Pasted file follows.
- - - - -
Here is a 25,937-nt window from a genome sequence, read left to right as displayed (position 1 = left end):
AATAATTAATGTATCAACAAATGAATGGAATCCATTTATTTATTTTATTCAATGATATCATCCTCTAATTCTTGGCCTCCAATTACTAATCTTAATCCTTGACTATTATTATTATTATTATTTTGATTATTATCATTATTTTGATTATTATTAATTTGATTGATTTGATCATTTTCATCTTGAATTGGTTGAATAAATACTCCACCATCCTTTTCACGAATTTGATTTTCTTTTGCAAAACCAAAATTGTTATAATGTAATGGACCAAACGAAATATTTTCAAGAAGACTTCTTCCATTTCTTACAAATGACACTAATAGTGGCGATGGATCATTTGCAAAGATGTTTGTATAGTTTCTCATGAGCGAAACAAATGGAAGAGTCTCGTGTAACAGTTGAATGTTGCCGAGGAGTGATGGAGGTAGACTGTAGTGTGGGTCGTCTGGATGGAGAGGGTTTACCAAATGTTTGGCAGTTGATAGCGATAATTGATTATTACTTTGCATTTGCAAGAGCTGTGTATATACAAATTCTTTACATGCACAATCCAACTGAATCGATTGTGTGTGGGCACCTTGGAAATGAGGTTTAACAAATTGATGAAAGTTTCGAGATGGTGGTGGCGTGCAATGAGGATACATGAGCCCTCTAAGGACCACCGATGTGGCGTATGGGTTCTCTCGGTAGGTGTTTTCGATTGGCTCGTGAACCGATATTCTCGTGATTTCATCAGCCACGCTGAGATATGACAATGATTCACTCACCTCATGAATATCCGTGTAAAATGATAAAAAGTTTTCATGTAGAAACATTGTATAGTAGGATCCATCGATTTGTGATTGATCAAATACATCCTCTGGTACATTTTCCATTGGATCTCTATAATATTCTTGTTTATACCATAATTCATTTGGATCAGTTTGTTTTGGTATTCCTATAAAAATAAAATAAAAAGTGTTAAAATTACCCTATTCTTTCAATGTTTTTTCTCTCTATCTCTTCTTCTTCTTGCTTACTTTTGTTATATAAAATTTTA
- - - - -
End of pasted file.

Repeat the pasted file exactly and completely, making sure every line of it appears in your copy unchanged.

Here is a 25,937-nt window from a genome sequence, read left to right as displayed (position 1 = left end):
AATAATTAATGTATCAACAAATGAATGGAATCCATTTATTTATTTTATTCAATGATATCATCCTCTAATTCTTGGCCTCCAATTACTAATCTTAATCCTTGACTATTATTATTATTATTATTTTGATTATTATCATTATTTTGATTATTATTAATTTGATTGATTTGATCATTTTCATCTTGAATTGGTTGAATAAATACTCCACCATCCTTTTCACGAATTTGATTTTCTTTTGCAAAACCAAAATTGTTATAATGTAATGGACCAAACGAAATATTTTCAAGAAGACTTCTTCCATTTCTTACAAATGACACTAATAGTGGCGATGGATCATTTGCAAAGATGTTTGTATAGTTTCTCATGAGCGAAACAAATGGAAGAGTCTCGTGTAACAGTTGAATGTTGCCGAGGAGTGATGGAGGTAGACTGTAGTGTGGGTCGTCTGGATGGAGAGGGTTTACCAAATGTTTGGCAGTTGATAGCGATAATTGATTATTACTTTGCATTTGCAAGAGCTGTGTATATACAAATTCTTTACATGCACAATCCAACTGAATCGATTGTGTGTGGGCACCTTGGAAATGAGGTTTAACAAATTGATGAAAGTTTCGAGATGGTGGTGGCGTGCAATGAGGATACATGAGCCCTCTAAGGACCACCGATGTGGCGTATGGGTTCTCTCGGTAGGTGTTTTCGATTGGCTCGTGAACCGATATTCTCGTGATTTCATCAGCCACGCTGAGATATGACAATGATTCACTCACCTCATGAATATCCGTGTAAAATGATAAAAAGTTTTCATGTAGAAACATTGTATAGTAGGATCCATCGATTTGTGATTGATCAAATACATCCTCTGGTACATTTTCCATTGGATCTCTATAATATTCTTGTTTATACCATAATTCATTTGGATCAGTTTGTTTTGGTATTCCTATAAAAATAAAATAAAAAGTGTTAAAATTACCCTATTCTTTCAATGTTTTTTCTCTCTATCTCTTCTTCTTCTTGCTTACTTTTGTTATATAAAATTTTA